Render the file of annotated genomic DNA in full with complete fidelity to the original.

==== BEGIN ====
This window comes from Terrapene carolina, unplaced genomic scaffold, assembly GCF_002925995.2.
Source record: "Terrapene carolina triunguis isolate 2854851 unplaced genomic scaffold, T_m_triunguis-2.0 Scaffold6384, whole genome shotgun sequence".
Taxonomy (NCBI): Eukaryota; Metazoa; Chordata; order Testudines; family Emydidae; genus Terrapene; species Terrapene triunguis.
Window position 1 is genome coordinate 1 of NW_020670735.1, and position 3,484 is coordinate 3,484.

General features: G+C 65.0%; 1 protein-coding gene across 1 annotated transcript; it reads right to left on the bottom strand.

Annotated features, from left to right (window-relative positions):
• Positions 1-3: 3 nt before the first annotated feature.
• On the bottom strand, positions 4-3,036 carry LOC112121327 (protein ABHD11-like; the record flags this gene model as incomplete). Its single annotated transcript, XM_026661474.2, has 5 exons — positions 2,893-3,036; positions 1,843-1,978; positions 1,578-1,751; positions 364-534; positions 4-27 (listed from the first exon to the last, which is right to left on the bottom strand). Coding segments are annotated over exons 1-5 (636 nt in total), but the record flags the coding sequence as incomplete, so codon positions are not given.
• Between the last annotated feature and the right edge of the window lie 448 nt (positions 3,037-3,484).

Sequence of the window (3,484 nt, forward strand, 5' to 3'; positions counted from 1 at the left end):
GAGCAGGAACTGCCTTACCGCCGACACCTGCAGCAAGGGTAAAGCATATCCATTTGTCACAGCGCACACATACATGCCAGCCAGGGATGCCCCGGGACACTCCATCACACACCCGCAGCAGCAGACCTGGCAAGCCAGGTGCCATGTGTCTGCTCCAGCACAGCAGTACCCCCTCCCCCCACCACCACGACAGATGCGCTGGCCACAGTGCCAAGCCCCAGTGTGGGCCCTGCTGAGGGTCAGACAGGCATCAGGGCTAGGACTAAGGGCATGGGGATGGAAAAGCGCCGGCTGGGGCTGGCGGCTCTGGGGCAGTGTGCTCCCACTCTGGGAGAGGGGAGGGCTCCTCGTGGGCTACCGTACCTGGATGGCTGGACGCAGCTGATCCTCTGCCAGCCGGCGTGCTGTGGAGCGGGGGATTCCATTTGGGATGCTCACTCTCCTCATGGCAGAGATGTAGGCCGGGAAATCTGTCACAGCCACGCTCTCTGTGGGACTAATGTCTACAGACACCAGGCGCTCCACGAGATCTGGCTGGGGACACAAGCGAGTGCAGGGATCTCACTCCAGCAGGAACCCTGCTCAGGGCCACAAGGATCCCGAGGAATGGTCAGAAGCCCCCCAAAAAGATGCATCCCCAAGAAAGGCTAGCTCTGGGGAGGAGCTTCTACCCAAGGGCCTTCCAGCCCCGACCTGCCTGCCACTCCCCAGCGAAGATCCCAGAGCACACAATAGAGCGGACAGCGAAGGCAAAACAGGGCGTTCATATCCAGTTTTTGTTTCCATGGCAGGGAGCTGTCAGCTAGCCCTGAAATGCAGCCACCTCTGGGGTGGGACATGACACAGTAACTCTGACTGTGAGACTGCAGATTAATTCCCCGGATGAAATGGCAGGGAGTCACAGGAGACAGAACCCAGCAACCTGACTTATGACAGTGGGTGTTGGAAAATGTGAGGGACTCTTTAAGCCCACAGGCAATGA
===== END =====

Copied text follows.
This window comes from Terrapene carolina, unplaced genomic scaffold, assembly GCF_002925995.2.
Source record: "Terrapene carolina triunguis isolate 2854851 unplaced genomic scaffold, T_m_triunguis-2.0 Scaffold6384, whole genome shotgun sequence".
Taxonomy (NCBI): Eukaryota; Metazoa; Chordata; order Testudines; family Emydidae; genus Terrapene; species Terrapene triunguis.
Window position 1 is genome coordinate 1 of NW_020670735.1, and position 3,484 is coordinate 3,484.

General features: G+C 65.0%; 1 protein-coding gene across 1 annotated transcript; it reads right to left on the bottom strand.

Annotated features, from left to right (window-relative positions):
• Positions 1-3: 3 nt before the first annotated feature.
• On the bottom strand, positions 4-3,036 carry LOC112121327 (protein ABHD11-like; the record flags this gene model as incomplete). Its single annotated transcript, XM_026661474.2, has 5 exons — positions 2,893-3,036; positions 1,843-1,978; positions 1,578-1,751; positions 364-534; positions 4-27 (listed from the first exon to the last, which is right to left on the bottom strand). Coding segments are annotated over exons 1-5 (636 nt in total), but the record flags the coding sequence as incomplete, so codon positions are not given.
• Between the last annotated feature and the right edge of the window lie 448 nt (positions 3,037-3,484).

Sequence of the window (3,484 nt, forward strand, 5' to 3'; positions counted from 1 at the left end):
GAGCAGGAACTGCCTTACCGCCGACACCTGCAGCAAGGGTAAAGCATATCCATTTGTCACAGCGCACACATACATGCCAGCCAGGGATGCCCCGGGACACTCCATCACACACCCGCAGCAGCAGACCTGGCAAGCCAGGTGCCATGTGTCTGCTCCAGCACAGCAGTACCCCCTCCCCCCACCACCACGACAGATGCGCTGGCCACAGTGCCAAGCCCCAGTGTGGGCCCTGCTGAGGGTCAGACAGGCATCAGGGCTAGGACTAAGGGCATGGGGATGGAAAAGCGCCGGCTGGGGCTGGCGGCTCTGGGGCAGTGTGCTCCCACTCTGGGAGAGGGGAGGGCTCCTCGTGGGCTACCGTACCTGGATGGCTGGACGCAGCTGATCCTCTGCCAGCCGGCGTGCTGTGGAGCGGGGGATTCCATTTGGGATGCTCACTCTCCTCATGGCAGAGATGTAGGCCGGGAAATCTGTCACAGCCACGCTCTCTGTGGGACTAATGTCTACAGACACCAGGCGCTCCACGAGATCTGGCTGGGGACACAAGCGAGTGCAGGGATCTCACTCCAGCAGGAACCCTGCTCAGGGCCACAAGGATCCCGAGGAATGGTCAGAAGCCCCCCAAAAAGATGCATCCCCAAGAAAGGCTAGCTCTGGGGAGGAGCTTCTACCCAAGGGCCTTCCAGCCCCGACCTGCCTGCCACTCCCCAGCGAAGATCCCAGAGCACACAATAGAGCGGACAGCGAAGGCAAAACAGGGCGTTCATATCCAGTTTTTGTTTCCATGGCAGGGAGCTGTCAGCTAGCCCTGAAATGCAGCCACCTCTGGGGTGGGACATGACACAGTAACTCTGACTGTGAGACTGCAGATTAATTCCCCGGATGAAATGGCAGGGAGTCACAGGAGACAGAACCCAGCAACCTGACTTATGACAGTGGGTGTTGGAAAATGTGAGGGACTCTTTAAGCCCACAGGCAATGA